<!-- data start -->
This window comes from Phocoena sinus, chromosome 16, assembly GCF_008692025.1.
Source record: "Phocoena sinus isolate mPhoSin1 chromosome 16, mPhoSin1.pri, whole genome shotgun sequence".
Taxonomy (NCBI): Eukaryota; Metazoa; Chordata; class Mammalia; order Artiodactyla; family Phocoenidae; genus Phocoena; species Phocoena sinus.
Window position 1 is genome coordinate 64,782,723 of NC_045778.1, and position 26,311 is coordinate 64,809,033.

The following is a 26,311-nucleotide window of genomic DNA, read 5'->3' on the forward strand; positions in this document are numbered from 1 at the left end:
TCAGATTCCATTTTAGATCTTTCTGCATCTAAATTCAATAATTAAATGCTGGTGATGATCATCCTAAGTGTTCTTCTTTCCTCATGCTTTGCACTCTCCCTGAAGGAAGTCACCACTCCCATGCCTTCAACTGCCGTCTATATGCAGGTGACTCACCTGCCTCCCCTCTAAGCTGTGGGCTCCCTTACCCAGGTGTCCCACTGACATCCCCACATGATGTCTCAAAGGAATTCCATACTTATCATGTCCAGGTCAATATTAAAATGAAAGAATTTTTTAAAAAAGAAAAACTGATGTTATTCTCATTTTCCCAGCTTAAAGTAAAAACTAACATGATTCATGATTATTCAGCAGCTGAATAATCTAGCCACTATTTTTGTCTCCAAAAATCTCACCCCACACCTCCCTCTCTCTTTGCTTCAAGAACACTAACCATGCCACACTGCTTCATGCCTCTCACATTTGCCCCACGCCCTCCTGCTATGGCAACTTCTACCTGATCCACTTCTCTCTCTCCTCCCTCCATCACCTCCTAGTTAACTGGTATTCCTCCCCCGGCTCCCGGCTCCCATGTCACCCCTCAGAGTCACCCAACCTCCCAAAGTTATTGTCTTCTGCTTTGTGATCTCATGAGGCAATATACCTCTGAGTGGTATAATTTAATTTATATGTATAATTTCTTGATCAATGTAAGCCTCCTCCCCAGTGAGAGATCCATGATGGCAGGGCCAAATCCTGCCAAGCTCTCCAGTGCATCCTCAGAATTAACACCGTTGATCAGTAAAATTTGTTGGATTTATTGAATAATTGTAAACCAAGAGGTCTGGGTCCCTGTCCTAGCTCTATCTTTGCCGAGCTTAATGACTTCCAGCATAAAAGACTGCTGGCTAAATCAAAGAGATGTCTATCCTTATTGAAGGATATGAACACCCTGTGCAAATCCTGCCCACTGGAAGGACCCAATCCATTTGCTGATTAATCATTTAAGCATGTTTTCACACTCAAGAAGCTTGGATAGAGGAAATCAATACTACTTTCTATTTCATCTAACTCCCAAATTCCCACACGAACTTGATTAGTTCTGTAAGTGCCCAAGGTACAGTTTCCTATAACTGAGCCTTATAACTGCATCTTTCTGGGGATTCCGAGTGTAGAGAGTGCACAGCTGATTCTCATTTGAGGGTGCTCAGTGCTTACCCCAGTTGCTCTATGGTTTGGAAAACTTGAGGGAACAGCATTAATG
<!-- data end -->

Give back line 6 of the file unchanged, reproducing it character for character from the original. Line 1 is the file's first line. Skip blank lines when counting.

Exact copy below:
TCAGATTCCATTTTAGATCTTTCTGCATCTAAATTCAATAATTAAATGCTGGTGATGATCATCCTAAGTGTTCTTCTTTCCTCATGCTTTGCACTCTCCCTGAAGGAAGTCACCACTCCCATGCCTTCAACTGCCGTCTATATGCAGGTGACTCACCTGCCTCCCCTCTAAGCTGTGGGCTCCCTTACCCAGGTGTCCCACTGACATCCCCACATGATGTCTCAAAGGAATTCCATACTTATCATGTCCAGGTCAATATTAAAATGAAAGAATTTTTTAAAAAAGAAAAACTGATGTTATTCTCATTTTCCCAGCTTAAAGTAAAAACTAACATGATTCATGATTATTCAGCAGCTGAATAATCTAGCCACTATTTTTGTCTCCAAAAATCTCACCCCACACCTCCCTCTCTCTTTGCTTCAAGAACACTAACCATGCCACACTGCTTCATGCCTCTCACATTTGCCCCACGCCCTCCTGCTATGGCAACTTCTACCTGATCCACTTCTCTCTCTCCTCCCTCCATCACCTCCTAGTTAACTGGTATTCCTCCCCCGGCTCCCGGCTCCCATGTCACCCCTCAGAGTCACCCAACCTCCCAAAGTTATTGTCTTCTGCTTTGTGATCTCATGAGGCAATATACCTCTGAGTGGTATAATTTAATTTATATGTATAATTTCTTGATCAATGTAAGCCTCCTCCCCAGTGAGAGATCCATGATGGCAGGGCCAAATCCTGCCAAGCTCTCCAGTGCATCCTCAGAATTAACACCGTTGATCAGTAAAATTTGTTGGATTTATTGAATAATTGTAAACCAAGAGGTCTGGGTCCCTGTCCTAGCTCTATCTTTGCCGAGCTTAATGACTTCCAGCATAAAAGACTGCTGGCTAAATCAAAGAGATGTCTATCCTTATTGAAGGATATGAACACCCTGTGCAAATCCTGCCCACTGGAAGGACCCAATCCATTTGCTGATTAATCATTTAAGCATGTTTTCACACTCAAGAAGCTTGGATAGAGGAAATCAATACTACTTTCTATTTCATCTAACTCCCAAATTCCCACACGAACTTGATTAGTTCTGTAAGTGCCCAAGGTACAGTTTCCTATAACTGAGCCTTATAACTGCATCTTTCTGGGGATTCCGAGTGTAGAGAGTGCACAGCTGATTCTCATTTGAGGGTGCTCAGTGCTTACCCCAGTTGCTCTATGGTTTGGAAAACTTGAGGGAACAGCATTAATG